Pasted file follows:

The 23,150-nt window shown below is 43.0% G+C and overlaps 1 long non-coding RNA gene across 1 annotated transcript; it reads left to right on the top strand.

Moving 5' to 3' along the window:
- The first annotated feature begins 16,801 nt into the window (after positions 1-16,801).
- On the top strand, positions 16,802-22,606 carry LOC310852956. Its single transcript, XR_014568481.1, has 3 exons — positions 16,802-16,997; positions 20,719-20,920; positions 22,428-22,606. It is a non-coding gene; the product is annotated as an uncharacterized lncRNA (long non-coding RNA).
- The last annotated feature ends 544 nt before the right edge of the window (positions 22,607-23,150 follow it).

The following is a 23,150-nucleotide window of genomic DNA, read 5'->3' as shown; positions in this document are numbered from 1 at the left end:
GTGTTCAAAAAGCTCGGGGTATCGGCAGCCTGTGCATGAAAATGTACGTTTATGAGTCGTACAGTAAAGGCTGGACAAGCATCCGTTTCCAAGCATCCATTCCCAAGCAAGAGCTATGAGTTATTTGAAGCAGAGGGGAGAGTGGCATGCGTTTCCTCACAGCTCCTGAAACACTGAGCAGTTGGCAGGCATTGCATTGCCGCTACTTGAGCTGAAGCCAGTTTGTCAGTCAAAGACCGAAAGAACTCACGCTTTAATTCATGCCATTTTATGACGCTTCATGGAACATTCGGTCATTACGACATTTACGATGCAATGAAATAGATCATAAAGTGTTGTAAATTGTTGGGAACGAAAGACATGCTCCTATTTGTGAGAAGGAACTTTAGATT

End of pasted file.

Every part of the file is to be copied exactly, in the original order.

The 23,150-nt window shown below is 43.0% G+C and overlaps 1 long non-coding RNA gene across 1 annotated transcript; it reads left to right on the top strand.

Moving 5' to 3' along the window:
- The first annotated feature begins 16,801 nt into the window (after positions 1-16,801).
- On the top strand, positions 16,802-22,606 carry LOC310852956. Its single transcript, XR_014568481.1, has 3 exons — positions 16,802-16,997; positions 20,719-20,920; positions 22,428-22,606. It is a non-coding gene; the product is annotated as an uncharacterized lncRNA (long non-coding RNA).
- The last annotated feature ends 544 nt before the right edge of the window (positions 22,607-23,150 follow it).

The following is a 23,150-nucleotide window of genomic DNA, read 5'->3' as shown; positions in this document are numbered from 1 at the left end:
GTGTTCAAAAAGCTCGGGGTATCGGCAGCCTGTGCATGAAAATGTACGTTTATGAGTCGTACAGTAAAGGCTGGACAAGCATCCGTTTCCAAGCATCCATTCCCAAGCAAGAGCTATGAGTTATTTGAAGCAGAGGGGAGAGTGGCATGCGTTTCCTCACAGCTCCTGAAACACTGAGCAGTTGGCAGGCATTGCATTGCCGCTACTTGAGCTGAAGCCAGTTTGTCAGTCAAAGACCGAAAGAACTCACGCTTTAATTCATGCCATTTTATGACGCTTCATGGAACATTCGGTCATTACGACATTTACGATGCAATGAAATAGATCATAAAGTGTTGTAAATTGTTGGGAACGAAAGACATGCTCCTATTTGTGAGAAGGAACTTTAGATT